I arrived at the guest house with ease and found my host, Caesar, in his garden digging a ditch for a series of outdoor lights that he planned to install. He was a thoroughly pleasant man and greeted me with a great grasp of English that completely trumped my appalling grasp of Spanish. He showed me into the guest house and let me know that as I was the first to arrive I had first choice of his three rooms. The first room he showed me to had the signature of ‘Federico García Lorca’ on the door, and I declared then and there that that was the room I wanted to spend the night in, Lorca being close to my heart. Caesar seemed surprised that I would be so adamant about his Lorca room, but even more surprised that I knew who Federico García Lorca was in the first place. I assured him I was a big fan and relieved myself of my pack onto the floor at the bottom of the bed. The Gaudi room and the Picasso room could go to Joy and Gerald, who I knew were behind me on the path and who would arrive later on in the afternoon.
Caesar told me his story as he checked me in to the guest house and relayed how he had lost his job as an architect in the 2008 crash. At the mention of 2008 I shuddered a little, recognising that 2020 was the next most significant date of misfortune the globe had encountered, and that it had the potential to be so much more damaging globally than 2008 had. Caesar had turned that initial misfortune into an opportunity however, and with the money he had saved he bought the current building as a derelict ruin. And in the twelve tears since he had rebuilt it meticulously, and lovingly, to be the accommodation that I was now due to rest my head in. His restoration ability could not be questioned, nor could his eye for detail, and the house came with so many small delights that you’d probably need to stay a week to discover them all.
I showered in an incredibly roomy bathroom and put myself to bed for a short siesta. By the time I’d awoken the sun had overcome the previously overcast day and held sway in a primarily blue sky. Both Joy and Gerald had arrived at the guest house also, and beyond my bedroom door I could hear them being shown around by Caesar. I hurried up to greet them, still chuffed to bits that I now had company on my travels and the promise of conversation at the end of the day.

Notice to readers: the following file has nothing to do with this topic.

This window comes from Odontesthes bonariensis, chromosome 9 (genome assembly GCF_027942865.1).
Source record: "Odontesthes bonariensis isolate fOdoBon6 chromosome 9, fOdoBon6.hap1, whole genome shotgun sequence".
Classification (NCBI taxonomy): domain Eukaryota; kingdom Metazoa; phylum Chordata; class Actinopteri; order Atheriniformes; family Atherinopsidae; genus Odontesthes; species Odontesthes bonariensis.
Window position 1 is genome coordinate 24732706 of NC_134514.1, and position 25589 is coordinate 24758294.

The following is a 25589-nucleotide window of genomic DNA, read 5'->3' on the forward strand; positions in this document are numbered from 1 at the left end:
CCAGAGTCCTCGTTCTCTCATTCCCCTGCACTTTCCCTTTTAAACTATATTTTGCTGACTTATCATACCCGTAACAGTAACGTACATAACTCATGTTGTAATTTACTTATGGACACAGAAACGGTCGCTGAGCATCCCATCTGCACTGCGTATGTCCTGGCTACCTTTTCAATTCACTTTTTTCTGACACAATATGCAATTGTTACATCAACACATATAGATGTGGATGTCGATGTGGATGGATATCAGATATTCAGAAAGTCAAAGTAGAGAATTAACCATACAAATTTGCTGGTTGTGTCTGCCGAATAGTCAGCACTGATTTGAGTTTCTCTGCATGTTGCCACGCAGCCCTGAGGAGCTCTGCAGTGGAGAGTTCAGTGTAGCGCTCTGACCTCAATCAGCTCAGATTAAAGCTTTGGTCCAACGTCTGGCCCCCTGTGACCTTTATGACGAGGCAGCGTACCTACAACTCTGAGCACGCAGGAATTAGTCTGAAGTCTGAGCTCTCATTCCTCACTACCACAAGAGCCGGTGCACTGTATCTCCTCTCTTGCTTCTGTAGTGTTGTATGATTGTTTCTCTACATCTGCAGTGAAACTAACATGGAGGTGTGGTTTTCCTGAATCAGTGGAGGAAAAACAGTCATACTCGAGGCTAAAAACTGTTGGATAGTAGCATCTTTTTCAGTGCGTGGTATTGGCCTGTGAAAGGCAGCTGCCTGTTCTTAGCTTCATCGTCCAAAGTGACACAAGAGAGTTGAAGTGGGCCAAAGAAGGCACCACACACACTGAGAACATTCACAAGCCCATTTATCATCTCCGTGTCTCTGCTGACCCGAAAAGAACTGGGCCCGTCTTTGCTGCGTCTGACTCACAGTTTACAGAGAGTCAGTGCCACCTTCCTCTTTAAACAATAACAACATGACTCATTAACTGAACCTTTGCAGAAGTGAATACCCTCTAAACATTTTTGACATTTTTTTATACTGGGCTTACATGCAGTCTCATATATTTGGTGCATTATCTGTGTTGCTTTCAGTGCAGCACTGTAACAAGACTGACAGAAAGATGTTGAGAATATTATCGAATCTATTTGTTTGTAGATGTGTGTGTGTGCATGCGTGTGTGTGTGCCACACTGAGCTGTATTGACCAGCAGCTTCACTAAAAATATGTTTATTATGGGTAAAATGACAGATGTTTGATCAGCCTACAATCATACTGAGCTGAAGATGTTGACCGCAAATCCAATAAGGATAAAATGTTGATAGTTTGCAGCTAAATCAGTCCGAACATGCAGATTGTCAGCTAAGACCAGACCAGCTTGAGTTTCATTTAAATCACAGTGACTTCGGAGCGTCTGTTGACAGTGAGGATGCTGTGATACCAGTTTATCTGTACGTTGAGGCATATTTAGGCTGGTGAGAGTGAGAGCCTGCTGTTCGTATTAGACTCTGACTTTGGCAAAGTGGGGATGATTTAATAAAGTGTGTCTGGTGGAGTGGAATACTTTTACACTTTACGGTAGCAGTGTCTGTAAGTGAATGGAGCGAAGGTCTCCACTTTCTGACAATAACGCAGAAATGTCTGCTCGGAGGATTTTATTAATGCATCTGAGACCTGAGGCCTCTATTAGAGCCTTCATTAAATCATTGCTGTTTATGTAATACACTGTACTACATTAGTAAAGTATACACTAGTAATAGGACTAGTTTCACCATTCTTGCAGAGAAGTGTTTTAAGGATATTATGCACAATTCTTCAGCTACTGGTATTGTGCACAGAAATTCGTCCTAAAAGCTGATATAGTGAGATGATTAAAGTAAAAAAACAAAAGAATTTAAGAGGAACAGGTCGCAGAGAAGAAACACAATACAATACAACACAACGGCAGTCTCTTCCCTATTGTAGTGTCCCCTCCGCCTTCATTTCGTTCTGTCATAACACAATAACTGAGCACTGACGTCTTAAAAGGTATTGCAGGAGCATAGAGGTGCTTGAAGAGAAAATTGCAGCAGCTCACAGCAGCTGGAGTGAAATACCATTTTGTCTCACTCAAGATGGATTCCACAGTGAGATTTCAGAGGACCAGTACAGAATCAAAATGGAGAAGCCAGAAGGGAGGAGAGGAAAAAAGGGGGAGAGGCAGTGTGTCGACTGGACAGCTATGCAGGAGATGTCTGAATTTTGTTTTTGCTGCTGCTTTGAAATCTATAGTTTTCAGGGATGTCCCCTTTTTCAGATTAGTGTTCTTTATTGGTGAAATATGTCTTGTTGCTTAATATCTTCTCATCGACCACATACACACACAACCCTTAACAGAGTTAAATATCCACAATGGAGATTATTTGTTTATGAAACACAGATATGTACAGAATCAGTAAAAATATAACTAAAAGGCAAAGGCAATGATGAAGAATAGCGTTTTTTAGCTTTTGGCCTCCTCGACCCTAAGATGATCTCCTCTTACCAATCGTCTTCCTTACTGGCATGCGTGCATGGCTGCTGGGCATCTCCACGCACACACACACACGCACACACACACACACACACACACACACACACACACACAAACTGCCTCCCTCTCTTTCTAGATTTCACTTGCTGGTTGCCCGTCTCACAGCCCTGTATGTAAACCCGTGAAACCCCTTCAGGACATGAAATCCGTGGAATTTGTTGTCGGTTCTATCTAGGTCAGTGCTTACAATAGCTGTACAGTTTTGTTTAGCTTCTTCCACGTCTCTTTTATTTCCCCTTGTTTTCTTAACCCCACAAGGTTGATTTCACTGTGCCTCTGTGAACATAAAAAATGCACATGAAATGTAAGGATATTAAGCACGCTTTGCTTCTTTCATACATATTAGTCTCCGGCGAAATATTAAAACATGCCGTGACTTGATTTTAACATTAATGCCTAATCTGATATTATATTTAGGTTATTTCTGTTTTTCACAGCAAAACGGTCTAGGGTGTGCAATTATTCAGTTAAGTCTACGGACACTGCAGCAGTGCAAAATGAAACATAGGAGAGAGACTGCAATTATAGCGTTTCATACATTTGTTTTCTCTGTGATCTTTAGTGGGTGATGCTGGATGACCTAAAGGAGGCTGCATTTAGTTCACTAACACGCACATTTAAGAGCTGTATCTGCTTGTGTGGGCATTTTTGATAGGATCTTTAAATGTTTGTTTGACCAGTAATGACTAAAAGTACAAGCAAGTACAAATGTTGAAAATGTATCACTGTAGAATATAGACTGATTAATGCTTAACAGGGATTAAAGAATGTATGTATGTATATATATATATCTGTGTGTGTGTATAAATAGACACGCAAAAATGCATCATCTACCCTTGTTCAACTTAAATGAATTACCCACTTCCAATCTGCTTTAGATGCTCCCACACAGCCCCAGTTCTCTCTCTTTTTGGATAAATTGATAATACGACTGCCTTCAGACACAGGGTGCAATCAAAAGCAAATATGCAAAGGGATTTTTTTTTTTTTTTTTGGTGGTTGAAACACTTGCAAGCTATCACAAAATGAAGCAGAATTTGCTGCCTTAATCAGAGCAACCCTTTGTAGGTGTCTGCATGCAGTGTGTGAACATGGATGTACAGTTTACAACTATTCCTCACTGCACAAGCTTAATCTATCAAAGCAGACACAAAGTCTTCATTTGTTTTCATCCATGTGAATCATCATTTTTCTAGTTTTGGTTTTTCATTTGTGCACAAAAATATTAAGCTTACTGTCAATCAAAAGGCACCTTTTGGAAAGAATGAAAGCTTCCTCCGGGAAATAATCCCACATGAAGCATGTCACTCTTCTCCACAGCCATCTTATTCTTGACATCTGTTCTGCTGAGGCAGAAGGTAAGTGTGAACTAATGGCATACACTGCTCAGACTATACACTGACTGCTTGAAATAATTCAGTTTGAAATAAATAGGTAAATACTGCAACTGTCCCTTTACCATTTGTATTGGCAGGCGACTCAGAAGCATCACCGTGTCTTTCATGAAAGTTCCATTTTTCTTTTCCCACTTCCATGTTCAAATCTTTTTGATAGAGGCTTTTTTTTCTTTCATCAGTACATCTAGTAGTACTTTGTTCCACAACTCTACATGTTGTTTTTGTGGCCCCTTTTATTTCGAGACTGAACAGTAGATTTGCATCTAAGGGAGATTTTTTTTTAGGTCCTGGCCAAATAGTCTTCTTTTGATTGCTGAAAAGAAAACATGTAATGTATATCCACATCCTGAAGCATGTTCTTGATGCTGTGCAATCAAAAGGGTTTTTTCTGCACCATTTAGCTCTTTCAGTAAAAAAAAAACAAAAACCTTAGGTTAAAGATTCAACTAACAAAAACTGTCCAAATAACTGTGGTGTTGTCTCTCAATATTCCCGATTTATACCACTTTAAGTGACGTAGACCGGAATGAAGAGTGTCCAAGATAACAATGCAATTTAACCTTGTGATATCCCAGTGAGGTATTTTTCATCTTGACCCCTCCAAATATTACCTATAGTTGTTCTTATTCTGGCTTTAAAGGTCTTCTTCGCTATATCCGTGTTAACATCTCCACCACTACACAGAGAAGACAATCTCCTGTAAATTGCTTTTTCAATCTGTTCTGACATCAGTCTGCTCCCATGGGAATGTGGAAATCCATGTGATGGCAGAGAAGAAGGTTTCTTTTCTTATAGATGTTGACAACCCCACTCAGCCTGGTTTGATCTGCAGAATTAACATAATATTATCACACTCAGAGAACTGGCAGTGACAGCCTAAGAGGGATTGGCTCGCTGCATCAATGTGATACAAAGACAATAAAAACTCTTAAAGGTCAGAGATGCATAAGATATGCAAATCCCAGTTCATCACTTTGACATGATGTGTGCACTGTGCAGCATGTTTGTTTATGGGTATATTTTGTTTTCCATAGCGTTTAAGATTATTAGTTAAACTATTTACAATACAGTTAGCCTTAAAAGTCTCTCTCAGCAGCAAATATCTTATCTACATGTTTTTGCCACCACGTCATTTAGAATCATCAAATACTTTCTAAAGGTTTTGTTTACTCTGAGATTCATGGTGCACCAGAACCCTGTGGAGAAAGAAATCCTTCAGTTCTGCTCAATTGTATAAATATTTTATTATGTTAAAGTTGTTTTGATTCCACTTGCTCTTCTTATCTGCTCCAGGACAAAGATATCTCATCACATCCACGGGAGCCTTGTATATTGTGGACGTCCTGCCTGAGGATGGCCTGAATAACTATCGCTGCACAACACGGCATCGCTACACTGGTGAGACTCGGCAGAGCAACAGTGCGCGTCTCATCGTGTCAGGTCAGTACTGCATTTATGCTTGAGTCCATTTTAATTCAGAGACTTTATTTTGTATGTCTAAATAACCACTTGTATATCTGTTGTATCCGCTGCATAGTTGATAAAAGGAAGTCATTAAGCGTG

My fellow peregrinos headed to their own rooms for their own showers and siestas while I headed out into the mid-afternoon sun to explore the village and beyond. I found a track that led me from Grimaldo and up into the hills, drawing me further and further on beyond the village. There was a point at the peak that I had my eye on, and so I continued up, wearing just flip-flops on my feet (jandals or thongs if you’re a Kiwi or Aussie). It wasn’t the best choice of footwear as the path was covered in large loose gravels, but the relief of being out of shoes and socks negated the fact that I was slipping and sliding all over the place in my very inappropriate choice.
The view at the top was fantastic, and well worth the climb. It made all the difference also that after two previous days of overcast, closed-in gloom I could now see blue sky and a landscape stretched out before me that lifted my spirits even more than they currently were. There were hills all about the village, and shades of green on the landscape that had been sorely missing during the first couple of weeks on my journey. There were wind turbines scattered about all over the place also, and the whole scene gave me a wee rush of excitement for the many days of travelling that still lay ahead of me.
I returned to the still sleeping village and made my way to the guest house where Joy and Gerald had woken. We recapped our stories from the day (including our individual tales about the aforementioned dog) before the three of us moved down to the village’s one bar for cold beer and more shared yarns. The evening air grew chilly rather quickly, and so as soon as the village’s one restaurant opened we crossed the road to it and settled in for dinner. Oh, to be sociable again, and to converse over dinner and drinks. It really was such a joy, and I was rather surprised at how much I had missed such simple social interactions. And I couldn’t have asked for better company to reintroduce me to conversational dinners either. Both Joy and Gerald were really quite lovely people. Their temperament and their outlook were perfectly suited to my own, and it made for another wonderfully pleasant meal. My head was swimming by the end of the evening after hearing their tales of previous Caminos and the adventures they’d had along the way.
Every encounter in life has the potential to steer us off in a new direction, make us re-evaluate our position on a long held belief or inspire us to try something different. The problem with our daily encounters though is that so many of them come at us thick and fast and we’re not left with any time (let alone inclination) to fully absorb the value of each one. Also, life gets in the way, just because it does, so full of stuff and nonsense as it is.
The beauty of Camino life though is that all that stuff and nonsense gets stripped away, and you exist in a world that’s about absolute basics. Food. Water. Shelter. Everything else is an added bonus, to be tagged onto your day as and when you find it. And so after twelve days of walking I was fully able to absorb and appreciate just how special it was to have encountered these two fellow peregrinos. It gave me the opportunity to really value their presence, as well as their wonderful characteristics and their contributions to my own Camino story. Their presence opened up a door to what Camino life might really be like also, without a global pandemic upturning the day-to-day reality of billions of lives and the world otherwise being put on hold for the majority of its inhabitants.
It didn’t go unnoticed by me that just two individuals could shift my Camino narrative so sharply and open up an entirely new pilgrim experience. So it’s no surprise that after ample food, red wine and great banter I went to bed a very, very happy human.